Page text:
Montana Historical Society

Big Sky. Big Land. Big History.

Montana Archaeology

The State Archaeology program within Montana SHPO encourages recognition and preservation of archaeological sites, and places of cultural importance to Indian peoples.

Under this goal, archaeological staff conduct archaeological and traditional cultural properties consultation according to section 106 of the National Historic Preservation Act. The state archaeology program is also responsible for reviewing Antiquities Permits for work on state lands.

In addition, as time allows we provide guidance and technical assistance to tribes and agencies, as well as the general public. The state archaeologist is the primary contact point for tribal consultation for the office, and SHPO staff offer assistance in preparation of National Register nominations for Traditional Cultural Properties and archaeological sites. We support heritage education projects through the Montana Historical Society education program and in the schools.

View a short video about the National Historic Preservation act in Big Sky Country.

Answers to Frequently Asked Questions
THPOs take the place of SHPOs on reservation lands - meaning that agencies must consult with the Tribe and have their concurrence before proceeding with a project unless the agency instead gets that concurrence from the Advisory Council on Historic Preservation. Tribes have an important consultation role for non reservation lands they traditionally used and/or have reserved Treaty rights in. That means an agency must consult with them about projects on those patrimonial lands but Tribal concurrence is not required when deciding to proceed or not.

Click here if unmarked human remains/bones are located.
Click here if you have questions on buried/marked remains (PDF) or cemeteries.

In Montana, artifacts belong to the landowner; therefore private land means private owner and public land means public agency owner. If you find an artifact on land you do not own you should always contact the land owner before doing anything else. There is one important legal exception to this basic ownership rule. If artifacts were left with a human burial they are not owned by the land owner. Neither the human remains or any artifact found with them can be owned - they are not property abandoned. If you think you have found something like that you are required by law to contact the local coroner and/or the State Archaeologist after securing the site as best you can.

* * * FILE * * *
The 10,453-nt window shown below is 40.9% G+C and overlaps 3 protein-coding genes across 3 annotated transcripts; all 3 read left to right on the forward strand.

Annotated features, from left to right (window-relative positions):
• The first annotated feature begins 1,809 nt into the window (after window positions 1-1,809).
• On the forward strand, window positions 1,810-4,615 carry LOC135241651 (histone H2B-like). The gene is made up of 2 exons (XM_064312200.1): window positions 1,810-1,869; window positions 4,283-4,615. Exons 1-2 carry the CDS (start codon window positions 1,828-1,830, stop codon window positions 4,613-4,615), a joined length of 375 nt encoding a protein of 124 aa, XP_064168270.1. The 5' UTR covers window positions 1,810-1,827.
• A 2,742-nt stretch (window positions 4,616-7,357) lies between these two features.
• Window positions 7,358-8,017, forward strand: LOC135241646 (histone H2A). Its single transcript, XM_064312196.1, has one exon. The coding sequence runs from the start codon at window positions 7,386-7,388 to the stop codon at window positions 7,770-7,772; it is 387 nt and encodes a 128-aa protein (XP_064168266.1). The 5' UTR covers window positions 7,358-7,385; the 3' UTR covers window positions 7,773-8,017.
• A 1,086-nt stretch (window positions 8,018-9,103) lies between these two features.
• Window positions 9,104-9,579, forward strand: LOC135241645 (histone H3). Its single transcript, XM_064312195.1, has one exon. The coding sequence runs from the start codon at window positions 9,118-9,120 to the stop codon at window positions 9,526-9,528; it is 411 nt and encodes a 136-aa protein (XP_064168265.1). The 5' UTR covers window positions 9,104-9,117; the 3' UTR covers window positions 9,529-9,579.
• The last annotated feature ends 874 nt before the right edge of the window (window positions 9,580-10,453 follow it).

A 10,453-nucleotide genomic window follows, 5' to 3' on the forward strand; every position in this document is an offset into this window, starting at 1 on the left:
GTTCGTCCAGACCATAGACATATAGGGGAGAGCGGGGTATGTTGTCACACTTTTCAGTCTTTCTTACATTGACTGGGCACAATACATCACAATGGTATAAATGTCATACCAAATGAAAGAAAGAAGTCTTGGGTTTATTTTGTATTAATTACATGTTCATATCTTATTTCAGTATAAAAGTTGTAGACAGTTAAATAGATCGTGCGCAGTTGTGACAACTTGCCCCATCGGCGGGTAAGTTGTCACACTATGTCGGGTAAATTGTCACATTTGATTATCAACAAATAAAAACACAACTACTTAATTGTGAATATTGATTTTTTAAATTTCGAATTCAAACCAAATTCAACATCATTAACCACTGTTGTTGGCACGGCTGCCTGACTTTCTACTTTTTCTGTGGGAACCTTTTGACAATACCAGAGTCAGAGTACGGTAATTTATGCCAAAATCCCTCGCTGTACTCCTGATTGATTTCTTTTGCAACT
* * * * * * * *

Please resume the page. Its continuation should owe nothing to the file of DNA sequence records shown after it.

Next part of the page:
The Montana State Antiquities Act applies to projects on state lands only. The Act provides, in part, for the review of agency proposed projects and mitigation plans by the SHPO and the issuance of Antiquities Permits (required only for the excavation, removal, or restoration of any Heritage Property on state lands). If you are working on state lands e.g. Fish, Wildlife and Parks, the Universities or the Dept. of Natural Resources and Conservation, etc., you must consult directly with that agency. If a need for an Antiquities Permit develops, the agency will consult directly with the State Archaeologist. Inventory and testing work generally does not require a state Permit. If you work on federal lands you will likely need an ARPA permit from the land managing agency but no Montana state permit is necessary.

There is no single place to check. The best bets would be local land management agencies like the BLM or Forest Service and their Passport in Time program. There is also a program called Project Archaeology which acts like a clearing house for much of that kind of information.
LEARN MORE

Applying Site Numbers to Cultural Resources in Montana: Discussion and Guidelines (Planning Bulletin No. 3) (PDF)

Guidelines and Procedures For Cultural Resource Review and Consultation under the National Historic Preservation Act and the Montana State Antiquities Act (Planning Bulletin No. 21) (HTML)

Recordation Standards and Evaluation Guidelines for Stone Circle Sites (Planning Bulletin No. 22). (PDF)

Ancient Teachings

Montana Paleoindian Point Data Form

Burial Preservation Board

Consultation with Indian Tribes in the Section 106 Process: A Handbook


CONTACT

Jessica Bush (jbush @mt.gov)
State Archaeologist
(406) 444-0388